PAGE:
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From "Christopher Smith (JIRA)" <j...@apache.org>
Subject [jira] [Commented] (CASSANDRA-6106) QueryState.getTimestamp() & FBUtilities.timestampMicros() reads current timestamp with System.currentTimeMillis() * 1000 instead of System.nanoTime() / 1000
Date Fri, 27 Sep 2013 22:40:03 GMT

    [ https://issues.apache.org/jira/browse/CASSANDRA-6106?page=com.atlassian.jira.plugin.system.issuetabpanels:comment-tabpanel&focusedCommentId=13780521#comment-13780521
] 

Christopher Smith commented on CASSANDRA-6106:
----------------------------------------------

The issue behind the rev2 patch also highlights another issue with the "clock skew" concern
in general. To a certain degree we have to acknowledge that the existing code *already* allows
incorrect timestamps in the face of clock skew. If a node's time is ahead by a N millis from
other nodes, even after the clock gets corrected, writes to that node will win when they shouldn't
until N millis have passed, because "clock" is designed to be increasing only.
                
> QueryState.getTimestamp() & FBUtilities.timestampMicros() reads current timestamp
with System.currentTimeMillis() * 1000 instead of System.nanoTime() / 1000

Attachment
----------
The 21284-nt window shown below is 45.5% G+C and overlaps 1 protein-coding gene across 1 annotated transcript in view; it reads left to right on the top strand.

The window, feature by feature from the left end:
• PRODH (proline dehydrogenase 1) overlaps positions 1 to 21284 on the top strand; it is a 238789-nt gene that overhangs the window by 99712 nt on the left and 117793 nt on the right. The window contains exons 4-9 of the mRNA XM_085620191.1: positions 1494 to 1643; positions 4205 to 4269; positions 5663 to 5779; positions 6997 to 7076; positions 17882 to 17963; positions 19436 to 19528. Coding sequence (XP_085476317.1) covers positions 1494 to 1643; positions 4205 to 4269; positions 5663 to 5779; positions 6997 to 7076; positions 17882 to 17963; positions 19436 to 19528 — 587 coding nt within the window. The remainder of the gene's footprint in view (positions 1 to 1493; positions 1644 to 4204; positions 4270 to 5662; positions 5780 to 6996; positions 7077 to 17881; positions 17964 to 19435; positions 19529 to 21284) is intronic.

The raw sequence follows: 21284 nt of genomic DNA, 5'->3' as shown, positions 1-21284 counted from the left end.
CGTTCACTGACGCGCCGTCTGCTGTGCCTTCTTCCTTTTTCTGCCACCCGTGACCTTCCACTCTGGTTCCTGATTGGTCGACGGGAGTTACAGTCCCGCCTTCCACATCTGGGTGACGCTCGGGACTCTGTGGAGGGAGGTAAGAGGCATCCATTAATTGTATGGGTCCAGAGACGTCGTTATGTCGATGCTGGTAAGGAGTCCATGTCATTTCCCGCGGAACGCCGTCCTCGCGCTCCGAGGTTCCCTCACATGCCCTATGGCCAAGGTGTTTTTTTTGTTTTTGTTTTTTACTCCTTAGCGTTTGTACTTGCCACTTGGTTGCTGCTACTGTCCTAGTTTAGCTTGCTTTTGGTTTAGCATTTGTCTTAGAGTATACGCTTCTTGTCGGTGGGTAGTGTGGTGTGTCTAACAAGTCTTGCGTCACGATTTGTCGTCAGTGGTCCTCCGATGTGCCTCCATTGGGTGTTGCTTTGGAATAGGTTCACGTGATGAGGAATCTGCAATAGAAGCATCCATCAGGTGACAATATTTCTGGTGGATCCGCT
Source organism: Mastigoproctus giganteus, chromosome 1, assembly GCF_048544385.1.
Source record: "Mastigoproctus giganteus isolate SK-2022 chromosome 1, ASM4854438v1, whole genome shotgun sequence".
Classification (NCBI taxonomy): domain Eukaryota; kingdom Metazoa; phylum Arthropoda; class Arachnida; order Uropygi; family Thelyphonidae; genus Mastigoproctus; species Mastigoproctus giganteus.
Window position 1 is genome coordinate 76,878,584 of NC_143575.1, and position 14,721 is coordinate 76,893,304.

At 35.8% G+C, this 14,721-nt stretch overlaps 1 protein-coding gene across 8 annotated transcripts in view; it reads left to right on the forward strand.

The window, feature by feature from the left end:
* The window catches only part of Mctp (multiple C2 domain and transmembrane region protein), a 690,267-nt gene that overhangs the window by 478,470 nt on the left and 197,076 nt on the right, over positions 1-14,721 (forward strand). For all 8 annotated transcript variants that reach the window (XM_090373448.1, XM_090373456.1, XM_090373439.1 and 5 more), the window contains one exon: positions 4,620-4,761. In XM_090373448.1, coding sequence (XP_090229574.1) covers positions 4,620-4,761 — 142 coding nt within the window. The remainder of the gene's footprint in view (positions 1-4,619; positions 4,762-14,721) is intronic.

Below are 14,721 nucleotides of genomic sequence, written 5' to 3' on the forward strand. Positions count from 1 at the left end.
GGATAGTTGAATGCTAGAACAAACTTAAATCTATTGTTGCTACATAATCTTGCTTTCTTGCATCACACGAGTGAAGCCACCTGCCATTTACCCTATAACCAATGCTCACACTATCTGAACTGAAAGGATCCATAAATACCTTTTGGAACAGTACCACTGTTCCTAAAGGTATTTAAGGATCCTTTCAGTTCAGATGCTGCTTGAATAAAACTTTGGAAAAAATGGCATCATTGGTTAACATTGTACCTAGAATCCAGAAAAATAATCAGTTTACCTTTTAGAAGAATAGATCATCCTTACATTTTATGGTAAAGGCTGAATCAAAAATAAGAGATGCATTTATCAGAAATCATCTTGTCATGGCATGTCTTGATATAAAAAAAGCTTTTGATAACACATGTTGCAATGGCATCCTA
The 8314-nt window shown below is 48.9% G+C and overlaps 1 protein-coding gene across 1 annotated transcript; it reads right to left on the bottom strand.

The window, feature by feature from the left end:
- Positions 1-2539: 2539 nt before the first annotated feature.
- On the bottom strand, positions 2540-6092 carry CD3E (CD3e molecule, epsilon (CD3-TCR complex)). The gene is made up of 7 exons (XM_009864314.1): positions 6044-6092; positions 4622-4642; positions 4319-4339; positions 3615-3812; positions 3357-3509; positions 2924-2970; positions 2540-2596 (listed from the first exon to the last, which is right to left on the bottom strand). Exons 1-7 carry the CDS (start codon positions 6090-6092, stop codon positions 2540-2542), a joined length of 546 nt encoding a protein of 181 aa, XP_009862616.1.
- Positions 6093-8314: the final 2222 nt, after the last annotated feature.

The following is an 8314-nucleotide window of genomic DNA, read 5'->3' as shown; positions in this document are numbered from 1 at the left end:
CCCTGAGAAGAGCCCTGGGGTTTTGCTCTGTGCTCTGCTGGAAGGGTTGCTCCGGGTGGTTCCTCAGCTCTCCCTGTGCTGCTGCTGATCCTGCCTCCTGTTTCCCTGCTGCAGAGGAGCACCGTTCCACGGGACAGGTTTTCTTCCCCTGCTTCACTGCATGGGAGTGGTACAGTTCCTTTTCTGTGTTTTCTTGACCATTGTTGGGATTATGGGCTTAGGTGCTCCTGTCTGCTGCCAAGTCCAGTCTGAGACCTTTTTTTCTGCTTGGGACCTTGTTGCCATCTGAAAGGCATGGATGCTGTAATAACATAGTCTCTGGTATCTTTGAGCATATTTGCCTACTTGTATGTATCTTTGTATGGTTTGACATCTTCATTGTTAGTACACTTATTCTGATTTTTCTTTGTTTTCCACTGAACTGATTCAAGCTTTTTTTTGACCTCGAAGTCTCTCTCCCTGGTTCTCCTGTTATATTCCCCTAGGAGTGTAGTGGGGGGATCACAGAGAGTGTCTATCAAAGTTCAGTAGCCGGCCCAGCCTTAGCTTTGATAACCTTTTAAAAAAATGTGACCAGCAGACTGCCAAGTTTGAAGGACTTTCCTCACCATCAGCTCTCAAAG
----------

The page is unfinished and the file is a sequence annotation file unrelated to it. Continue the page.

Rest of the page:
> ------------------------------------------------------------------------------------------------------------------------------------------------------------
>
>                 Key: CASSANDRA-6106
>                 URL: https://issues.apache.org/jira/browse/CASSANDRA-6106
>             Project: Cassandra
>          Issue Type: Bug
>          Components: Core
>         Environment: DSE Cassandra 3.1, but also HEAD
>            Reporter: Christopher Smith
>            Priority: Minor
>              Labels: collision, conflict, timestamp
>         Attachments: microtimstamp.patch, microtimstamp_random.patch, microtimstamp_random_rev2.patch
>
>
> I noticed this blog post: http://aphyr.com/posts/294-call-me-maybe-cassandra mentioned
issues with millisecond rounding in timestamps and was able to reproduce the issue. If I specify
a timestamp in a mutating query, I get microsecond precision, but if I don't, I get timestamps
rounded to the nearest millisecond, at least for my first query on a given connection, which
substantially increases the possibilities of collision.
> I believe I found the offending code, though I am by no means sure this is comprehensive.
I think we probably need a fairly comprehensive replacement of all uses of System.currentTimeMillis()
with System.nanoTime().

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